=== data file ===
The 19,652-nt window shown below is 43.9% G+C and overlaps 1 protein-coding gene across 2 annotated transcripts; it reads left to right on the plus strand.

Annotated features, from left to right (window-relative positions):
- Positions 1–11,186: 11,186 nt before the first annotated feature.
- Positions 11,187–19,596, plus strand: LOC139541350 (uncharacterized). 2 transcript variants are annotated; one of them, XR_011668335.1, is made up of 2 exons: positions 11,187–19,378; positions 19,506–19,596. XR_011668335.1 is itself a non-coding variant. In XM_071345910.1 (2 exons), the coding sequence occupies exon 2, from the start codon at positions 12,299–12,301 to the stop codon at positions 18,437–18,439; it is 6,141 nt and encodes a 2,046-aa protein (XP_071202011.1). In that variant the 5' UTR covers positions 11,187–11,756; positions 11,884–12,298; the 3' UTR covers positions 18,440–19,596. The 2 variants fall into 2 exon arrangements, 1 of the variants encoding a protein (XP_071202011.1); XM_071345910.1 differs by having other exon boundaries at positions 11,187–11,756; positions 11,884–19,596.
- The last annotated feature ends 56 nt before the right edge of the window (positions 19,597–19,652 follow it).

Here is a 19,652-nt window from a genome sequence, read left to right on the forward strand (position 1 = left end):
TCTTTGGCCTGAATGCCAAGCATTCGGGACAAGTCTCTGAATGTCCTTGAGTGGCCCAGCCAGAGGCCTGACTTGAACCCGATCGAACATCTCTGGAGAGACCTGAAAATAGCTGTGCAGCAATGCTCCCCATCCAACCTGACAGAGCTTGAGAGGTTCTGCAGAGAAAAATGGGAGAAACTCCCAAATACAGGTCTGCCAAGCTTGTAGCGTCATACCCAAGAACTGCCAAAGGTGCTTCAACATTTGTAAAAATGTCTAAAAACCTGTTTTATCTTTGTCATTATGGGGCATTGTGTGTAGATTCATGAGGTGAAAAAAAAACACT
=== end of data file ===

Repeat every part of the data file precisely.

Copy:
The 19,652-nt window shown below is 43.9% G+C and overlaps 1 protein-coding gene across 2 annotated transcripts; it reads left to right on the plus strand.

Annotated features, from left to right (window-relative positions):
- Positions 1–11,186: 11,186 nt before the first annotated feature.
- Positions 11,187–19,596, plus strand: LOC139541350 (uncharacterized). 2 transcript variants are annotated; one of them, XR_011668335.1, is made up of 2 exons: positions 11,187–19,378; positions 19,506–19,596. XR_011668335.1 is itself a non-coding variant. In XM_071345910.1 (2 exons), the coding sequence occupies exon 2, from the start codon at positions 12,299–12,301 to the stop codon at positions 18,437–18,439; it is 6,141 nt and encodes a 2,046-aa protein (XP_071202011.1). In that variant the 5' UTR covers positions 11,187–11,756; positions 11,884–12,298; the 3' UTR covers positions 18,440–19,596. The 2 variants fall into 2 exon arrangements, 1 of the variants encoding a protein (XP_071202011.1); XM_071345910.1 differs by having other exon boundaries at positions 11,187–11,756; positions 11,884–19,596.
- The last annotated feature ends 56 nt before the right edge of the window (positions 19,597–19,652 follow it).

Here is a 19,652-nt window from a genome sequence, read left to right on the forward strand (position 1 = left end):
TCTTTGGCCTGAATGCCAAGCATTCGGGACAAGTCTCTGAATGTCCTTGAGTGGCCCAGCCAGAGGCCTGACTTGAACCCGATCGAACATCTCTGGAGAGACCTGAAAATAGCTGTGCAGCAATGCTCCCCATCCAACCTGACAGAGCTTGAGAGGTTCTGCAGAGAAAAATGGGAGAAACTCCCAAATACAGGTCTGCCAAGCTTGTAGCGTCATACCCAAGAACTGCCAAAGGTGCTTCAACATTTGTAAAAATGTCTAAAAACCTGTTTTATCTTTGTCATTATGGGGCATTGTGTGTAGATTCATGAGGTGAAAAAAAAACACT